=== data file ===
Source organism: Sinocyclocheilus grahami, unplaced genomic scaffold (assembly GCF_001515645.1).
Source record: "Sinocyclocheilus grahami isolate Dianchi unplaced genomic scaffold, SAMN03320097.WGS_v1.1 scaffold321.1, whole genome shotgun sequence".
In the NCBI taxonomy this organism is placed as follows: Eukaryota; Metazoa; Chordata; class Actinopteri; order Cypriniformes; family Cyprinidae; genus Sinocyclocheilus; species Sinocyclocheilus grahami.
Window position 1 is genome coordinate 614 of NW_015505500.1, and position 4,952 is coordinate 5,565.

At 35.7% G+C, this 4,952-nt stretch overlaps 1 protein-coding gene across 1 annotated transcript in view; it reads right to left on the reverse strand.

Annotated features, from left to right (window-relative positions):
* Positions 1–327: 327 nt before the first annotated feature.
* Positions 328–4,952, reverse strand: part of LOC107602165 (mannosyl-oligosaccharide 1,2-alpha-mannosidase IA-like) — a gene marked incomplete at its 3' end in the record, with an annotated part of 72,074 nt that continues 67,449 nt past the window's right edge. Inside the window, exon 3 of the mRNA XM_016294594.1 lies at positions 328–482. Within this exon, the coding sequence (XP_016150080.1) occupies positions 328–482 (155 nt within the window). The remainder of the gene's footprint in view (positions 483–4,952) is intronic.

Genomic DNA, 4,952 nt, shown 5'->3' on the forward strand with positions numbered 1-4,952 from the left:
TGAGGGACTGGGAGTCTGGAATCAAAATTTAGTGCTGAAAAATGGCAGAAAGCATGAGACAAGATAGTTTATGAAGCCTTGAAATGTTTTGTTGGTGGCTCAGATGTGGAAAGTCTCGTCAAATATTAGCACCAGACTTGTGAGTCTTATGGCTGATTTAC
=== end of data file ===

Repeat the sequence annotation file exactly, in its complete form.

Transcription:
Source organism: Sinocyclocheilus grahami, unplaced genomic scaffold (assembly GCF_001515645.1).
Source record: "Sinocyclocheilus grahami isolate Dianchi unplaced genomic scaffold, SAMN03320097.WGS_v1.1 scaffold321.1, whole genome shotgun sequence".
In the NCBI taxonomy this organism is placed as follows: Eukaryota; Metazoa; Chordata; class Actinopteri; order Cypriniformes; family Cyprinidae; genus Sinocyclocheilus; species Sinocyclocheilus grahami.
Window position 1 is genome coordinate 614 of NW_015505500.1, and position 4,952 is coordinate 5,565.

At 35.7% G+C, this 4,952-nt stretch overlaps 1 protein-coding gene across 1 annotated transcript in view; it reads right to left on the reverse strand.

Annotated features, from left to right (window-relative positions):
* Positions 1–327: 327 nt before the first annotated feature.
* Positions 328–4,952, reverse strand: part of LOC107602165 (mannosyl-oligosaccharide 1,2-alpha-mannosidase IA-like) — a gene marked incomplete at its 3' end in the record, with an annotated part of 72,074 nt that continues 67,449 nt past the window's right edge. Inside the window, exon 3 of the mRNA XM_016294594.1 lies at positions 328–482. Within this exon, the coding sequence (XP_016150080.1) occupies positions 328–482 (155 nt within the window). The remainder of the gene's footprint in view (positions 483–4,952) is intronic.

Genomic DNA, 4,952 nt, shown 5'->3' on the forward strand with positions numbered 1-4,952 from the left:
TGAGGGACTGGGAGTCTGGAATCAAAATTTAGTGCTGAAAAATGGCAGAAAGCATGAGACAAGATAGTTTATGAAGCCTTGAAATGTTTTGTTGGTGGCTCAGATGTGGAAAGTCTCGTCAAATATTAGCACCAGACTTGTGAGTCTTATGGCTGATTTAC